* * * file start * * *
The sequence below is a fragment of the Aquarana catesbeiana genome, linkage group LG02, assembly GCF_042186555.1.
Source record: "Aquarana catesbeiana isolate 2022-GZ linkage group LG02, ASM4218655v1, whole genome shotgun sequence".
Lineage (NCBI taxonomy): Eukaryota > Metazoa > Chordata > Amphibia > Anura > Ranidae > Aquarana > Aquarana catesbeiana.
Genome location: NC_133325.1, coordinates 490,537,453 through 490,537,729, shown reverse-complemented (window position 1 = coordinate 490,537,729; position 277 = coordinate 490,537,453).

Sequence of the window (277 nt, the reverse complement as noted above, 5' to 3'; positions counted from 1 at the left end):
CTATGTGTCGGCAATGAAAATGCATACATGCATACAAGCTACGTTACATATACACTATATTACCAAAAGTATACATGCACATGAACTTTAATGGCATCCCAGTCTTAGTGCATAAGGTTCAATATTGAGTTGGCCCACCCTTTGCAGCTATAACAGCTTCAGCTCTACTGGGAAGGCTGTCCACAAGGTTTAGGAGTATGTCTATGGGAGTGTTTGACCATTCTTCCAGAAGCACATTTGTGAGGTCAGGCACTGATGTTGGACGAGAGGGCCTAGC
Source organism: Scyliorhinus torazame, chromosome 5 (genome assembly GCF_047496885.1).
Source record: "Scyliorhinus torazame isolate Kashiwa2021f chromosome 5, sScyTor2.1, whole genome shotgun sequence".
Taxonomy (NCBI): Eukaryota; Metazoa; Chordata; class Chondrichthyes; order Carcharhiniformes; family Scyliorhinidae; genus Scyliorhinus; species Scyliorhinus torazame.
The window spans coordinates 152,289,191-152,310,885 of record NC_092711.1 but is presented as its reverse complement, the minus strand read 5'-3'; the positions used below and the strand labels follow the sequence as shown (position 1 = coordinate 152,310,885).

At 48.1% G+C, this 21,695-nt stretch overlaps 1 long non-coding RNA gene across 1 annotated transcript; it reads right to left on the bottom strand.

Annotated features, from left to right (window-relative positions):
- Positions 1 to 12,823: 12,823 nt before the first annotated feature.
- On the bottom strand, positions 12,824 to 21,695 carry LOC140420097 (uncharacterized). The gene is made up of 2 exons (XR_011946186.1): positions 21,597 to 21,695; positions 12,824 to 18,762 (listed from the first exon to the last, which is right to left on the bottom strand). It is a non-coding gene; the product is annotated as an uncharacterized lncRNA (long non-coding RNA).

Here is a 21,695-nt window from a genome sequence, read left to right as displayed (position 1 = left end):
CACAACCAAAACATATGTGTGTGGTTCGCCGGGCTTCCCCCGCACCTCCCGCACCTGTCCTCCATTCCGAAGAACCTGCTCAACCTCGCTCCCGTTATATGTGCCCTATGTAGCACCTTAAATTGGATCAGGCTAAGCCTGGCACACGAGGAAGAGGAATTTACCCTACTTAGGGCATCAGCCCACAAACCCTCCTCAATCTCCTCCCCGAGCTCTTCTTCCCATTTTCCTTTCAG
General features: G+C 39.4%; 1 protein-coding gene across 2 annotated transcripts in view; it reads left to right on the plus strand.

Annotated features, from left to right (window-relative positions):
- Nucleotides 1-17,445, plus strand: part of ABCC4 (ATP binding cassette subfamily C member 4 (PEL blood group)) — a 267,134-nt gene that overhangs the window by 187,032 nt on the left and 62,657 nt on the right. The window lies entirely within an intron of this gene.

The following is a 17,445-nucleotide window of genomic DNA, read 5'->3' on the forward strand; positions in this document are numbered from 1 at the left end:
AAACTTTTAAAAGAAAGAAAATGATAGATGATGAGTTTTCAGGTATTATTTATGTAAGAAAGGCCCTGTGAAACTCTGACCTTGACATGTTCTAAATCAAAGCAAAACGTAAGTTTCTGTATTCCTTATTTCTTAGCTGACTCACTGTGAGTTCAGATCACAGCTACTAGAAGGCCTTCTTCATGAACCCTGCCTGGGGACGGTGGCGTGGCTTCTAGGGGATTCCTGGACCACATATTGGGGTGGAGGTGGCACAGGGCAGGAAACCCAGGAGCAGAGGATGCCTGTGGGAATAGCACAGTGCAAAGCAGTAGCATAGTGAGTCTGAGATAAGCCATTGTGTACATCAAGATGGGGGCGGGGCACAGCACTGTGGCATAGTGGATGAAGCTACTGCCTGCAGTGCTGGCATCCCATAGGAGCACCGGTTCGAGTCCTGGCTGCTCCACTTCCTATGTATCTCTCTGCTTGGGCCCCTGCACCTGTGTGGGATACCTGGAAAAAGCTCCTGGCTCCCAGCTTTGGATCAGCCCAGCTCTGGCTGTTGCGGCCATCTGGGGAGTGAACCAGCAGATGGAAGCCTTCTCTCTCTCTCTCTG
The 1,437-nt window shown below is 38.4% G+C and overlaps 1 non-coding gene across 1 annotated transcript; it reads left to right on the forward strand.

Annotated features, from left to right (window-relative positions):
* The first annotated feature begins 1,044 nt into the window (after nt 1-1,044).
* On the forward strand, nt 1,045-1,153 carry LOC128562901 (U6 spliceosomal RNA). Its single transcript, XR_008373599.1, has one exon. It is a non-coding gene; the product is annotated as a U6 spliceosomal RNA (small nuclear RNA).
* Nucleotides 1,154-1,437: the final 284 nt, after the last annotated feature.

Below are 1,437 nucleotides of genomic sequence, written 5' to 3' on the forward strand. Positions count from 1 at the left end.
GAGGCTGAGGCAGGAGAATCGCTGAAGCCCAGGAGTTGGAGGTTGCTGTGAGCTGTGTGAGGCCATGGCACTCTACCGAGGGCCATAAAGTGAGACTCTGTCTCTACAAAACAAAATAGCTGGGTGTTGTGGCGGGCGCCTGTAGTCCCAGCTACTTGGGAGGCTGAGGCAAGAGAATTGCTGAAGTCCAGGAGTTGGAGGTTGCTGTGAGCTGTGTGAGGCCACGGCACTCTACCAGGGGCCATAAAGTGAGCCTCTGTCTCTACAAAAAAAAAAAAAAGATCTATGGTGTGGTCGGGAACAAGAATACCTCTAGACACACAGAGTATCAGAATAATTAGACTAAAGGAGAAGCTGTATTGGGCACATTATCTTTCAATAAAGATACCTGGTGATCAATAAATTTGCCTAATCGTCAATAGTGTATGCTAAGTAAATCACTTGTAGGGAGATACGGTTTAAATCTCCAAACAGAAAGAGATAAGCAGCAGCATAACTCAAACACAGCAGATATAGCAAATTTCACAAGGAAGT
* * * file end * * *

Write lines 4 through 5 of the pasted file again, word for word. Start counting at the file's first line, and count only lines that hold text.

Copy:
Genome location: NC_133325.1, coordinates 490,537,453 through 490,537,729, shown reverse-complemented (window position 1 = coordinate 490,537,729; position 277 = coordinate 490,537,453).

Sequence of the window (277 nt, the reverse complement as noted above, 5' to 3'; positions counted from 1 at the left end):